Please welcome Greg and do follow his posts over the next ten days or so. Here he is in Costa Rica collecting reptiles (blue bag at his waist):
An alert reader, my friend and colleague Dr. Greg Mayer from The University of Wisconsin, Parkside, read Steven Pinker’s thoughts on the evolution of morality (posted below) and informed me that he saw the rudiments of morality in his cat Peyton (pictured above). I asked him why, and he responded with an answer so cogent that I thought it deserved posting. To wit:
My cat's morality
In his post on the material mind, Steve Pinker mentions the rudimentary moral sentiments-- "sympathy, trust, retribution, gratitude, guilt". I’m pretty sure my cat, Peyton, has some of them. Gratitude and guilt– maybe; retribution– probably not; but sympathy and trust– absolutely.
The cat I had as a child used to catch small mammals in the yard, and then bring them back to the house. Many cats do this, and some interpret this as the cat sharing its prey with its (human) family, which might be gratitude. Peyton is an indoor cat, and so has no opportunity to share what she’s caught. But it might be that the sympathy and trust she shows to us can be seen as an expression of gratitude. Guilt I’m not sure about. She knows when we disapprove strongly of something she's done (as long as the disapproval is expressed immediately– you can't remonstrate with her over things that are over and done with), and she'll behave in a particular way (slink off), but what her mental state is like is hard to know.
But about sympathy and trust, I’m sure. She lets us do things with her (like playing Spidercat– this involves holding her upside down near the ceiling) that she would not tolerate from other creatures or people. She routinely exposes her belly and throat for scratching in a way that goes beyond mere pleasure seeking, because it makes her vulnerable, and thus trust must accompany the seeking of tactile pleasure. And in various forms of play, she holds back from scratching and biting strongly. Scratching and biting are key elements of cat play– what makes them play, instead of fighting or predation, is the cat's withholding of its effort so as not to injure the playmate. It's easiest to demonstrate the existence of sympathy and trust by seeing what happens when they're removed. We have to put her in a travel case to take her to the vet. She resists going in, because her trust is reduced by the odd circumstances, which she experiences very infrequently (ca. once per year). On leaving the vet's office, she more fully understands that the case and a trip in the car (which she doesn't like) are coming. She has now lost sympathy with us, and claws in ways designed to prevent her from going into the case, and she draws blood if the people are not careful. Thus the many incidents of play are revealed to be not some inability of the cat to fight effectively with people, but as a voluntary withholding of the full force of her defenses– sympathy.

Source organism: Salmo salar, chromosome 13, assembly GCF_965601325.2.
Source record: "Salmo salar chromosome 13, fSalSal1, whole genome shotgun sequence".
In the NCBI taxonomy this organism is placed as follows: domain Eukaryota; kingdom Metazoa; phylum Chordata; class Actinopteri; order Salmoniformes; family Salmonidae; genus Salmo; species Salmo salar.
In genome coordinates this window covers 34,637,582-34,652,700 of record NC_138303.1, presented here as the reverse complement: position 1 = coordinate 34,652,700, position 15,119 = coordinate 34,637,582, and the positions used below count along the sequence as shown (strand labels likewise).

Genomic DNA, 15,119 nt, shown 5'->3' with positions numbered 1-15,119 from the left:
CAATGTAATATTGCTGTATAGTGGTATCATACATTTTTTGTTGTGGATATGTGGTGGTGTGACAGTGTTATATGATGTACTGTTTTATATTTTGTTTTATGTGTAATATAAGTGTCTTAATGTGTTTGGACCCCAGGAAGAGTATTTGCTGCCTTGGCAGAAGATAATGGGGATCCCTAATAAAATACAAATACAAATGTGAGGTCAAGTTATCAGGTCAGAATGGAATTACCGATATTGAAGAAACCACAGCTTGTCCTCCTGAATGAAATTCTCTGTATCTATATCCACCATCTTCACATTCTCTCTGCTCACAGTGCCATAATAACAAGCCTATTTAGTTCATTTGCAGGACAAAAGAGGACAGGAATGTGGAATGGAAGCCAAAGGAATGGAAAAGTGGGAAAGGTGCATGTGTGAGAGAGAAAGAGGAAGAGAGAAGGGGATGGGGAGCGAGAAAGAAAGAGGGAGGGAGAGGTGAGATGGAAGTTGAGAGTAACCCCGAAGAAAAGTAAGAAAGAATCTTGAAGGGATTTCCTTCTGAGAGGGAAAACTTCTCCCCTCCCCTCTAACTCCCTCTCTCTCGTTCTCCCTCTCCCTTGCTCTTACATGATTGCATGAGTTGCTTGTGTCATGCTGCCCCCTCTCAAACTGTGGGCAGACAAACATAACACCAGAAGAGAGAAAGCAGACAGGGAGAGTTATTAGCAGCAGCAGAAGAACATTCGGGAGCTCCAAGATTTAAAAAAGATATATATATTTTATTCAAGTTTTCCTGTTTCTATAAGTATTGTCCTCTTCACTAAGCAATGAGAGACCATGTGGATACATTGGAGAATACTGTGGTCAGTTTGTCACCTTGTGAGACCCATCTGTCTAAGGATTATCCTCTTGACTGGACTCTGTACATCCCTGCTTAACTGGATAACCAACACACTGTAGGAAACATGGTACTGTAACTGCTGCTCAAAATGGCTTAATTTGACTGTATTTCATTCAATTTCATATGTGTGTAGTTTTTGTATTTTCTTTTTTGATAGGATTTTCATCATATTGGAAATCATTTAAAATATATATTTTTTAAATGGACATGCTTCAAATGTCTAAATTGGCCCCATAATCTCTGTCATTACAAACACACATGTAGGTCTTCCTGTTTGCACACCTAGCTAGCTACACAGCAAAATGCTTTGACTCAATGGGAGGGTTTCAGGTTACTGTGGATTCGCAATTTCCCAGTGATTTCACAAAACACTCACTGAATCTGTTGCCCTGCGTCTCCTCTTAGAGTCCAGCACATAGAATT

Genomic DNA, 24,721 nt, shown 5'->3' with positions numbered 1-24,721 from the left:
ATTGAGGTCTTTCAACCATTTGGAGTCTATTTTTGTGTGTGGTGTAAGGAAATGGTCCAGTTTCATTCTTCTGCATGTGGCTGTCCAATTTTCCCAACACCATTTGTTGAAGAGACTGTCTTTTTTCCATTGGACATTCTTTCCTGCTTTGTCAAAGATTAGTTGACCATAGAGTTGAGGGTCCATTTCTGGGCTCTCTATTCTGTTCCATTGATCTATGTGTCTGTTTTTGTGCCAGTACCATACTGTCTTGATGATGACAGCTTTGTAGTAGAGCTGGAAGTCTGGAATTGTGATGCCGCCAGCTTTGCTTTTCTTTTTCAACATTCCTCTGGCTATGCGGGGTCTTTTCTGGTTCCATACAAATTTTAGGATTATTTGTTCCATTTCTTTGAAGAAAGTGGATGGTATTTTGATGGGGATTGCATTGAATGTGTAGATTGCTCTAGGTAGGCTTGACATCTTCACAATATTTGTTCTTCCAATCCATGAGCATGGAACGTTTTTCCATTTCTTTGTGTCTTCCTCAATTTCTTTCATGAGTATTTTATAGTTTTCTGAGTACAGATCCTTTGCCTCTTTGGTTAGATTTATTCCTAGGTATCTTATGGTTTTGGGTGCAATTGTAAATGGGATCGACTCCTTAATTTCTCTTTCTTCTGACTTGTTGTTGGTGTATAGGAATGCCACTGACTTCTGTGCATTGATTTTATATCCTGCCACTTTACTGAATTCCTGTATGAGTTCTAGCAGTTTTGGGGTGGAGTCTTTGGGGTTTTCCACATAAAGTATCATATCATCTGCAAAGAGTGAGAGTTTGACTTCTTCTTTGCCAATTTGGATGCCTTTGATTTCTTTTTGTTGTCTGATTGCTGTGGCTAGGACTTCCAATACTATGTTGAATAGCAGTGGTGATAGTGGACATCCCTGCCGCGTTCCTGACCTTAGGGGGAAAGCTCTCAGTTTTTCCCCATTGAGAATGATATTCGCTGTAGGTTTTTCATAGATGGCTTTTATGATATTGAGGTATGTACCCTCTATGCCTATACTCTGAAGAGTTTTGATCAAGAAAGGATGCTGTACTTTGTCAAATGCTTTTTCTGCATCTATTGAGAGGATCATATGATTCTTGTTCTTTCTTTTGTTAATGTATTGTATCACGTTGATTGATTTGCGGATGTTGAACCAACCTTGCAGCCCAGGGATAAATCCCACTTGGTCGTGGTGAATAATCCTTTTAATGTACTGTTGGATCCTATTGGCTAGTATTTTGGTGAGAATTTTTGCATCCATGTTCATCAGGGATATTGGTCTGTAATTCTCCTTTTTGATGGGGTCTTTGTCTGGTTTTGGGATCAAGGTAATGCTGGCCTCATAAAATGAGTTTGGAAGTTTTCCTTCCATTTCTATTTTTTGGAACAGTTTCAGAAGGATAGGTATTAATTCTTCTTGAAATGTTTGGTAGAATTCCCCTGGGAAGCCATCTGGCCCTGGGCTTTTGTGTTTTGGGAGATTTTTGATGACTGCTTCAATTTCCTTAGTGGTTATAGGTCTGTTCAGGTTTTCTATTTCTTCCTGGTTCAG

I may seem like a raving anthropomorphizer here, but the differences in cognitive state, when you live in close contact with them (or observe them carefully in the wild) among amphibians, reptiles, and mammals (especially predatory mammals) are astounding. Darwin, of course, lived most of his life in the country, raised pigeons, and always had dogs which he studied carefully (see especially The Expression of the Emotions in Man and Animals), and I think this helped him to see the continuity of behavior, especially social, and even moral, between man and the animal kingdom. It's a little harder to notice with mice and hamsters (which, when kept as pets, tend not to be handled as much as cats and dogs), but the cognitive advance of Peyton over my turtle (who has a gentle disposition, and is noticeably brighter than my giant toad) is striking.
Thanks to Greg for this, and of course to the highly ethical Peyton as well.